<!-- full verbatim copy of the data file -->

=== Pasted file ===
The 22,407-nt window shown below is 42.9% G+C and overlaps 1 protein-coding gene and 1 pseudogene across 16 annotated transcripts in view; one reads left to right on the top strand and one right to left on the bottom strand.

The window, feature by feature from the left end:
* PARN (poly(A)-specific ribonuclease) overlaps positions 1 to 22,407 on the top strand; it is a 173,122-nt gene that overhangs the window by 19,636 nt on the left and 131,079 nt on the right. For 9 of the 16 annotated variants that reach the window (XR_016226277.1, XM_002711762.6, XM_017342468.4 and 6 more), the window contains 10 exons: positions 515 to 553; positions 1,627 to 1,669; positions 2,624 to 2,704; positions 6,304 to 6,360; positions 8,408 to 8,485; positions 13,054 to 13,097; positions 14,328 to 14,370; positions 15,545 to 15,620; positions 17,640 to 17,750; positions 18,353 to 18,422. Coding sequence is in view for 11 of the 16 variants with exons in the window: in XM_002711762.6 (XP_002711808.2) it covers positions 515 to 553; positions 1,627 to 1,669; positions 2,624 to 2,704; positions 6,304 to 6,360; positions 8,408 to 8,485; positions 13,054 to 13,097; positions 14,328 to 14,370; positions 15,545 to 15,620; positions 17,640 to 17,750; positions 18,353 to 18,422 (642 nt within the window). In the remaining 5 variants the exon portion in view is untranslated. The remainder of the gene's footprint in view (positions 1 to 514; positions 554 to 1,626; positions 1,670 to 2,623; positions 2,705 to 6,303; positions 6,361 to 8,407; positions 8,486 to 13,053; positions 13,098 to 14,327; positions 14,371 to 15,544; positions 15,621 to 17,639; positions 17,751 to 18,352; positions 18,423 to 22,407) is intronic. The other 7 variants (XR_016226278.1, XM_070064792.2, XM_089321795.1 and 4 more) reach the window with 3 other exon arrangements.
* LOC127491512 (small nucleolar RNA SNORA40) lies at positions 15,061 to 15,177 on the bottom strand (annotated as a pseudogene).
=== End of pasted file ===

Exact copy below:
The 22,407-nt window shown below is 42.9% G+C and overlaps 1 protein-coding gene and 1 pseudogene across 16 annotated transcripts in view; one reads left to right on the top strand and one right to left on the bottom strand.

The window, feature by feature from the left end:
* PARN (poly(A)-specific ribonuclease) overlaps positions 1 to 22,407 on the top strand; it is a 173,122-nt gene that overhangs the window by 19,636 nt on the left and 131,079 nt on the right. For 9 of the 16 annotated variants that reach the window (XR_016226277.1, XM_002711762.6, XM_017342468.4 and 6 more), the window contains 10 exons: positions 515 to 553; positions 1,627 to 1,669; positions 2,624 to 2,704; positions 6,304 to 6,360; positions 8,408 to 8,485; positions 13,054 to 13,097; positions 14,328 to 14,370; positions 15,545 to 15,620; positions 17,640 to 17,750; positions 18,353 to 18,422. Coding sequence is in view for 11 of the 16 variants with exons in the window: in XM_002711762.6 (XP_002711808.2) it covers positions 515 to 553; positions 1,627 to 1,669; positions 2,624 to 2,704; positions 6,304 to 6,360; positions 8,408 to 8,485; positions 13,054 to 13,097; positions 14,328 to 14,370; positions 15,545 to 15,620; positions 17,640 to 17,750; positions 18,353 to 18,422 (642 nt within the window). In the remaining 5 variants the exon portion in view is untranslated. The remainder of the gene's footprint in view (positions 1 to 514; positions 554 to 1,626; positions 1,670 to 2,623; positions 2,705 to 6,303; positions 6,361 to 8,407; positions 8,486 to 13,053; positions 13,098 to 14,327; positions 14,371 to 15,544; positions 15,621 to 17,639; positions 17,751 to 18,352; positions 18,423 to 22,407) is intronic. The other 7 variants (XR_016226278.1, XM_070064792.2, XM_089321795.1 and 4 more) reach the window with 3 other exon arrangements.
* LOC127491512 (small nucleolar RNA SNORA40) lies at positions 15,061 to 15,177 on the bottom strand (annotated as a pseudogene).